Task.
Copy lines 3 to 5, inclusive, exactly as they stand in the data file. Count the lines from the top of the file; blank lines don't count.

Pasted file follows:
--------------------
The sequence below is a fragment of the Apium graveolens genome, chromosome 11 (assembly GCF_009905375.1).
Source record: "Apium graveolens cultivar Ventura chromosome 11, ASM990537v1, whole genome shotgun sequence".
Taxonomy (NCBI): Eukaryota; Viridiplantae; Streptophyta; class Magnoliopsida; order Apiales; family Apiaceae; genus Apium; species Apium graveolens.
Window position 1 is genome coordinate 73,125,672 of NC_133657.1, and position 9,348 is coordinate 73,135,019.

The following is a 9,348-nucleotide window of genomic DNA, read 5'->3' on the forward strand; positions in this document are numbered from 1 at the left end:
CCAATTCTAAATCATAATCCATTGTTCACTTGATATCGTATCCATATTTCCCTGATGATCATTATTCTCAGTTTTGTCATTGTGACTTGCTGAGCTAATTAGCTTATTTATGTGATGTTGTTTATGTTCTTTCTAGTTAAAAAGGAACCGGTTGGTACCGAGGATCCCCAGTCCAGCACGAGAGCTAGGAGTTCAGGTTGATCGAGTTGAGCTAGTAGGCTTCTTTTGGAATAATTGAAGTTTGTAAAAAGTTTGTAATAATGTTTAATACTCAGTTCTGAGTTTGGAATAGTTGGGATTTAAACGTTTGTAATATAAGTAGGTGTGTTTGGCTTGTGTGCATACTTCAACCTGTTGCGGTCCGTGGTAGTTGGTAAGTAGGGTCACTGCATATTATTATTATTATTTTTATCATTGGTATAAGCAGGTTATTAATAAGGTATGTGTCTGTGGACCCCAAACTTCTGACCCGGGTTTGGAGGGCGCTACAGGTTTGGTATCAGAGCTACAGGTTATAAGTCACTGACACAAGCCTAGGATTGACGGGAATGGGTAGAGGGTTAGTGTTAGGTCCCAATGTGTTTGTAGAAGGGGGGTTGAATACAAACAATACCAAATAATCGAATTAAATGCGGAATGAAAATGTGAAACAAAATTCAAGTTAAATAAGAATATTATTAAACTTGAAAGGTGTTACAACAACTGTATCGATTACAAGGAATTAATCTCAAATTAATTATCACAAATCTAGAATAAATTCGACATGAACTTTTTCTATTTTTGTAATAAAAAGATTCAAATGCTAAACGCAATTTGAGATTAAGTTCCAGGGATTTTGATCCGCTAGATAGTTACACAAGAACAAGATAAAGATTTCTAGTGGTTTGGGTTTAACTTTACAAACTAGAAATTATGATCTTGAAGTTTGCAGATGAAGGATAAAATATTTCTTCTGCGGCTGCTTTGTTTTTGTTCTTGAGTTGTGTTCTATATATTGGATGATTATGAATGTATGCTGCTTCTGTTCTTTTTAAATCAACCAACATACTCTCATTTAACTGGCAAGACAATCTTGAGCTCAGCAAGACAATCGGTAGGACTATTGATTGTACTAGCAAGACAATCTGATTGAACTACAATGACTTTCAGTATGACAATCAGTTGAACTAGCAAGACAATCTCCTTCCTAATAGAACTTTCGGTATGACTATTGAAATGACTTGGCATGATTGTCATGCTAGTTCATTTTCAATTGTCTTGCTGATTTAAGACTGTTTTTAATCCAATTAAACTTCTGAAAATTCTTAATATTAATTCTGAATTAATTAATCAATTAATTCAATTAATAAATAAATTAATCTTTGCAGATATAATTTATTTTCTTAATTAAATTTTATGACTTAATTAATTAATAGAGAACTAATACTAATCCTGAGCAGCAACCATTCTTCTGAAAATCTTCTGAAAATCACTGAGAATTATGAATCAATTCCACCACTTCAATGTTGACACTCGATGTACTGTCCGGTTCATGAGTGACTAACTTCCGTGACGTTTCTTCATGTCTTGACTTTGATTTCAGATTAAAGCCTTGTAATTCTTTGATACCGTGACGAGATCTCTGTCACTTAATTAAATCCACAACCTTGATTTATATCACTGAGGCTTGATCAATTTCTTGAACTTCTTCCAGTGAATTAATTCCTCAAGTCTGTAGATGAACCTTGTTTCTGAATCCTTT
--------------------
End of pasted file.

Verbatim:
Taxonomy (NCBI): Eukaryota; Viridiplantae; Streptophyta; class Magnoliopsida; order Apiales; family Apiaceae; genus Apium; species Apium graveolens.
Window position 1 is genome coordinate 73,125,672 of NC_133657.1, and position 9,348 is coordinate 73,135,019.

The following is a 9,348-nucleotide window of genomic DNA, read 5'->3' on the forward strand; positions in this document are numbered from 1 at the left end: